Quality time and interesting links

Mornings are quickly becoming one of my very favorite times of the day. Each day I nurse Clara for a bit, then Tim takes her downstairs and I hang out in bed for a while longer, reading my Advent devotional and scrolling through my phone while I feel Baby Beni roll around my abdomen. I would still love the relaxing time without the baby kicks, but it’s pretty special to feel like I’m getting quality time with my second baby before spending the day running around with my first.

Related: I’m over 20 weeks pregnant. How the heck did that happen so quickly?!

Cozy mornings

Another relaxing (but more productive) part of my day… Clara’s naptime! I’m currently reading Song of Solomon and I’m almost done addressing Christmas cards.

Here are some things I’ve been reading while browsing the web:

  • “There are 365 days in a year to remember people in thoughtful, inexpensive and free ways. A call, a text, a funny photo shared. An old-fashion letter or a homemade loaf of bread. A hug, a smile, an unexpected visit. There’s so many ways we can love one another … and so many days to choose from.” (here)
  • “If constant gun massacres are an inevitable result of American liberty—if we cannot be truly free without letting every madman, abuser, and hothead with a grudge get guns, if we cannot send our children to school without fearing they may be slaughtered in a hail of bullets—we need to reconsider what liberty truly means.” (here)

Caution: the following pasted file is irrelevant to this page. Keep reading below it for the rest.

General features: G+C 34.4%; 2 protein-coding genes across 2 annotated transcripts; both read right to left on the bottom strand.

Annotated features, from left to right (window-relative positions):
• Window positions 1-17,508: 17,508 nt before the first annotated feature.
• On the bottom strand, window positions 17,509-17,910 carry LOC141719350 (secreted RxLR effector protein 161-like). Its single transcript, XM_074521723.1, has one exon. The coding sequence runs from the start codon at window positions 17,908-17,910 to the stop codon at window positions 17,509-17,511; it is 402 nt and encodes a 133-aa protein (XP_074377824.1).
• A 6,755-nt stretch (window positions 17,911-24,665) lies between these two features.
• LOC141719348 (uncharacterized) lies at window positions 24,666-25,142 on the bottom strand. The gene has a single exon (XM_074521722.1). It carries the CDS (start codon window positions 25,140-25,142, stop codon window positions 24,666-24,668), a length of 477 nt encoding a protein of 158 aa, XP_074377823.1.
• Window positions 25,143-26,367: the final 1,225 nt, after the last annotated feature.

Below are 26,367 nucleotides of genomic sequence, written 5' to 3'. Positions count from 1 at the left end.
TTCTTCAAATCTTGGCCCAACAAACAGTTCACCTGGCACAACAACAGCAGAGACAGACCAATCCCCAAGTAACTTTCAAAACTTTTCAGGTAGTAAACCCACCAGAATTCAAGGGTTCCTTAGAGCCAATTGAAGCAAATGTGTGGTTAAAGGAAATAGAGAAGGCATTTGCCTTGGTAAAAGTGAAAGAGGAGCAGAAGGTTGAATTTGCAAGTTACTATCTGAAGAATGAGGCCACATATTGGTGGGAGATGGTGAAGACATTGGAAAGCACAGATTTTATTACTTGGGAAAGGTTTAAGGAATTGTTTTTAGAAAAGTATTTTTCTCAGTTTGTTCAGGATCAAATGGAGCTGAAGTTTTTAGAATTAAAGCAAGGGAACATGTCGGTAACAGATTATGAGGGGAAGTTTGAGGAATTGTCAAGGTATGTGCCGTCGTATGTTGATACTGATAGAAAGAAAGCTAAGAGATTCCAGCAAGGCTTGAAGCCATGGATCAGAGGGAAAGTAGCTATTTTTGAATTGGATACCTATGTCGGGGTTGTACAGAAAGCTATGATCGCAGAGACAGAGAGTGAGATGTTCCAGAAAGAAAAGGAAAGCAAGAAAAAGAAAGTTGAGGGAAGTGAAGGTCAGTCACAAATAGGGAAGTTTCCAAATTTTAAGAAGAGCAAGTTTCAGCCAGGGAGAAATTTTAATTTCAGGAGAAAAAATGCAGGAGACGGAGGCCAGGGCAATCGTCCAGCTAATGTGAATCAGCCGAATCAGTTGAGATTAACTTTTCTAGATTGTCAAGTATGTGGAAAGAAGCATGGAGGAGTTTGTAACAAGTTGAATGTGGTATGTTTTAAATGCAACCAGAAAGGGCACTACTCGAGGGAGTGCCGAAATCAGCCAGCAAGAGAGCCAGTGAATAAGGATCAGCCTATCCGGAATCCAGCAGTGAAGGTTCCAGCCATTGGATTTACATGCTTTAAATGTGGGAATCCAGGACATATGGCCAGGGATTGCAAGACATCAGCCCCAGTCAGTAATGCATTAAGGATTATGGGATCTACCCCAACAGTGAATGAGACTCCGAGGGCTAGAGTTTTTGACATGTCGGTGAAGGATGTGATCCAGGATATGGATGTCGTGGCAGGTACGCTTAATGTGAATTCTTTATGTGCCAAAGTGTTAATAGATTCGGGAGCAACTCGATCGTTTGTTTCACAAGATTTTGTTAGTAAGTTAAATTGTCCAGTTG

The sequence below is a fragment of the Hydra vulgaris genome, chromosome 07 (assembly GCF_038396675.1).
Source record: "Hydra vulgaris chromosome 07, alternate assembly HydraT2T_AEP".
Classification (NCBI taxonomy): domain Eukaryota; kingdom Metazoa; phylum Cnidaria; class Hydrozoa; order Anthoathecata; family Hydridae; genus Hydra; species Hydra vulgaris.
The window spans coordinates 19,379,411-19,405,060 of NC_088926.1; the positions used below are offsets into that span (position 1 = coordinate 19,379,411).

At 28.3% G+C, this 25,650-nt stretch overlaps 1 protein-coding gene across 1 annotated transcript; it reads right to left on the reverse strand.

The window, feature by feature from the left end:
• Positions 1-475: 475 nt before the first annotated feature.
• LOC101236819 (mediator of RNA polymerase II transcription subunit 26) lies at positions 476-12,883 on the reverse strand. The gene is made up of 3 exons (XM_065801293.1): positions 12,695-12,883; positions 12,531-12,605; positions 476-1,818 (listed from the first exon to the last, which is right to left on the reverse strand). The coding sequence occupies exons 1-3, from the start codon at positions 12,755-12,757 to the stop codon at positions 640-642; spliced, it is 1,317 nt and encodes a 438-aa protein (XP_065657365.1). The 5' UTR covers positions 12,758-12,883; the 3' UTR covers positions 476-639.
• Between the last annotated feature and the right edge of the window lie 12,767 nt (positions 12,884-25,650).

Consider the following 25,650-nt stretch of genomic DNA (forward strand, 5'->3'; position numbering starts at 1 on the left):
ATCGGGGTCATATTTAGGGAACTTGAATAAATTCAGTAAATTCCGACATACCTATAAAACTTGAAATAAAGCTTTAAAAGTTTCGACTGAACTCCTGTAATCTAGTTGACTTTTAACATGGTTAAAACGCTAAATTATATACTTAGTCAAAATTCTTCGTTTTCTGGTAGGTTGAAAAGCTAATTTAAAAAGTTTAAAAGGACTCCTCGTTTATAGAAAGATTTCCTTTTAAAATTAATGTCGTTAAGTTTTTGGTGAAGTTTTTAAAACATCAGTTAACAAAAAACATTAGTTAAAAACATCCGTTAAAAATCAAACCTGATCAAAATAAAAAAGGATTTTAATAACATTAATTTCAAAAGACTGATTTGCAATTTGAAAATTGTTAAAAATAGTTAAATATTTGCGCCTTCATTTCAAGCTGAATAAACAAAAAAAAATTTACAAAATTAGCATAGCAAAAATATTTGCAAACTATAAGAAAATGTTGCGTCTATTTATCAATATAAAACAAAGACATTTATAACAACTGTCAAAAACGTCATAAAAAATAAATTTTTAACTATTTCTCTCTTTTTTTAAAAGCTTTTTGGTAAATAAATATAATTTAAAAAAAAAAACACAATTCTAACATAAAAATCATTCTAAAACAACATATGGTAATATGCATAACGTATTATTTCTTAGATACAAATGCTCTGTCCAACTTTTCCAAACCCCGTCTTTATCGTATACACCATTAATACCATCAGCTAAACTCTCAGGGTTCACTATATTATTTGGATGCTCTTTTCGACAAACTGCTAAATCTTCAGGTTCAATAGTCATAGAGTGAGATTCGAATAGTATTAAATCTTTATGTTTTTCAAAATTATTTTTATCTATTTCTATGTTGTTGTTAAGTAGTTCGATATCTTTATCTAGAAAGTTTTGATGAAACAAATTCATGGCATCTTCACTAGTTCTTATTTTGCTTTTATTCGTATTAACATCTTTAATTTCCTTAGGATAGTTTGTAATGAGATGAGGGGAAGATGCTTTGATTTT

• “Take a look at the current crop of female CEOs: A lot of them have husbands who don’t work. Xerox CEO Ursula Burns took a page out of Hirshman’s book and joked at a 2013 conference, “The secret [to success] is to marry someone 20 years older.” Her husband retired as she was hitting her career stride, allowing him to take primary responsibility for their kids. If becoming a CEO and having a family is what you desire, you might want to take that advice.” (here)
  • “The real bittersweet aspect is young adulthood begins with all this time for friendship, and friendship just having this exuberant, profound importance for figuring out who you are and what’s next,” Rawlins says. “And you find at the end of young adulthood, now you don’t have time for the very people who helped you make all these decisions.” (here)

What are you up to this weekend?

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